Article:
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SUVA, Fiji (Fiji Times, June 19) – New Zealand Prime Minister Helen Clark yesterday vowed that within a week it would decide what "considerable" sanctions it would further take against Fiji.

According to [New Zealand news publication] Stuff, Ms. Clark told reporters that Cabinet yesterday talked about the response to the expulsion of its High Commissioner Michael Green, who is expected to leave the country this morning.

Reports that Mr Green was not given a June 18 deadline to leave the country could not be substantiated.

"There are some other things that can be done," she said. "What Fiji's done is a serious and significant act. Our response must be serious and significant and we are not going to be rushed into that."

She urged New Zealanders to reconsider before taking up the cheap holidays that Fiji had to offer.

"The Ministry of Foreign Affairs and Trade will co-ordinate talks with officials from departments, including defence, police, immigration and NZAID about what further action could be taken," she said. "We've asked them to do a very thorough review of the relationship and what else might be done. I must stress it is not business as usual. Fiji's provocative act makes it absolutely clear that there should not be business as usual. I think this lashing out has come because of the very severe pressure the regime has been put under."

Interim Prime Minister Commodore Voreqe Bainimarama has accused Mr Green of interfering in Fiji's domestic affairs a charge New Zealand rejects. Commodore Bainimarama has refused to disclose details of the alleged offence.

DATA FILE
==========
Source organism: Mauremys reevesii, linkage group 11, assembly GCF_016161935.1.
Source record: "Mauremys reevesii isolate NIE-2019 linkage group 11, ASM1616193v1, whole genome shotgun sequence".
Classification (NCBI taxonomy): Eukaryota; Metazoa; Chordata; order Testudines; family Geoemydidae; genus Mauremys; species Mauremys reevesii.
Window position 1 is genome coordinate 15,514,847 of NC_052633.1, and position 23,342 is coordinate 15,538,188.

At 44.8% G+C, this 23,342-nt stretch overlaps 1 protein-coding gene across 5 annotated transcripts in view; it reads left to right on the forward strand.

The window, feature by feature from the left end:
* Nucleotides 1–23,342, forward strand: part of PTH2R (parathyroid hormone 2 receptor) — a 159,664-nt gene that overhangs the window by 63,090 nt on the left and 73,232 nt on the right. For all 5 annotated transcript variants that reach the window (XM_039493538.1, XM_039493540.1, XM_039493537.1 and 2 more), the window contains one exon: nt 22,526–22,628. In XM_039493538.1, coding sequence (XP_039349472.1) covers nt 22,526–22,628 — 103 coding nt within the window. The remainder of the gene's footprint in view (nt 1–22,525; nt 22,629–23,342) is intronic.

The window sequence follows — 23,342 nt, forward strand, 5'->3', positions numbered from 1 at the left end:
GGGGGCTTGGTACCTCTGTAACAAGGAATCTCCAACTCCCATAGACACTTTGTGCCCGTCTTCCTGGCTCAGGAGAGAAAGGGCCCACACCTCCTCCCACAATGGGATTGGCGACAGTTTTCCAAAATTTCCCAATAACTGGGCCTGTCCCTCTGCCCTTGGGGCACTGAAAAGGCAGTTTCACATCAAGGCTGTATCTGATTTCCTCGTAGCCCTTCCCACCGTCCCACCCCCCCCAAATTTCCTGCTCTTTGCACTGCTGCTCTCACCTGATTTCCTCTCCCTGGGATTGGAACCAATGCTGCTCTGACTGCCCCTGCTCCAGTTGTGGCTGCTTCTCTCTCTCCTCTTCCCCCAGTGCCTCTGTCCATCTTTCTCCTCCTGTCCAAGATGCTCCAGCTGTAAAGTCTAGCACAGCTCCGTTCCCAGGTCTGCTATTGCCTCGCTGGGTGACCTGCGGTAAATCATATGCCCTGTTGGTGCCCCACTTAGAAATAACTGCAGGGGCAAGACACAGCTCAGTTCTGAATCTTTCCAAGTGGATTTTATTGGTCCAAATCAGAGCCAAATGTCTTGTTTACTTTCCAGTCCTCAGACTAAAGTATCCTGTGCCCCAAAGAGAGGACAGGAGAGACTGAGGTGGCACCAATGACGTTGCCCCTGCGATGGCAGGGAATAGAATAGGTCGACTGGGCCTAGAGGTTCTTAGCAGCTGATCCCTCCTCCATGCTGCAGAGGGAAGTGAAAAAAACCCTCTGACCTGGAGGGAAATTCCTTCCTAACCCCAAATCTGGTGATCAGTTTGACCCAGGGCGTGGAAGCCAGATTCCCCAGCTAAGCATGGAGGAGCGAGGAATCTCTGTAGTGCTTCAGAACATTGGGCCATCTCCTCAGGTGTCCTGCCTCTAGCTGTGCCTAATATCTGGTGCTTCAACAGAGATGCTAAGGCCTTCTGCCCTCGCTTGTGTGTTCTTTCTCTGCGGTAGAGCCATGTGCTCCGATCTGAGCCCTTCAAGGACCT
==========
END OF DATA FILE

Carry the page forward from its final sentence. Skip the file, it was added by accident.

In his last statement on the issue, he said Mr Green had been "in our face" since the military takeover on December 5, 2006.

New Zealand condemned the coup and imposed sanctions which included suspending aid, banning sporting contacts and visits from government members and other measures.

Since then Fiji has been excluded from the Pacific seasonal employment scheme, which it had lobbied for intensely.

"We will be going back again to the UN pointing out the great irony of Fiji personnel being deployed to troubled countries in an endeavour to bring peace and security when their own is exactly such a country which is troubled and doesn't enjoy peace and security at this time," said Ms Clark.

Fiji has been excluded from the Regional Assistance Mission to Solomon Islands since the coup.

Meanwhile, the Australian Army says there is a possibility of its troops being sent on a peacekeeping mission here if the situation becomes unstable.

According to a Radio Australia report yesterday, Lieutenant-General Peter Leahy said the recent coup in Fiji had the potential to incite tensions that could leave the country vulnerable to instability.

"I think we would need to have prudent plans and just see whether we need to do that. I would rather not go to any place at all," he said. "But I think we do need to make sure we have plans and we have the capabilities to support governments in those locations should they ask for support."

Army spokesman Major Neumi Leweni said it was the first he had heard of the report.

He preferred to comment only after he had read the report.

Land Force Commander Colonel Pita Driti had said the interim Government believed Mr Green and former Australian High Commissioner to Fiji Jennifer Rawson were allegedly part of "the team" that plotted to remove the military chief during the lead-up to his December 5 coup.

Talking to New Zealand's national radio station, Colonel Driti said there was no direct evidence of either diplomat being involved.

"It doesn't have to be something you've got to have evidence for. It is just a matter of gauging what took place and reading between the lines," he told New Zealand's National Radio. Colonel Driti could not be reached for a comment yesterday.

Major Leweni said he was not aware of the issue and Colonel Driti would be the best person to explain further on the issue.

The report said the Australian government did not immediately respond to the allegation, but Ms Clark said the charges against Mr Green were without foundation.

"That's complete nonsense. A complete fiction. This is a disgraceful move and has no foundation whatsoever," Ms Clark said.

Ms Clark said New Zealand would step up its advocacy at the United Nations to stop Fiji troops being used as UN peacekeepers.

She said she had suspended talks under way with Fiji about sea boundaries.

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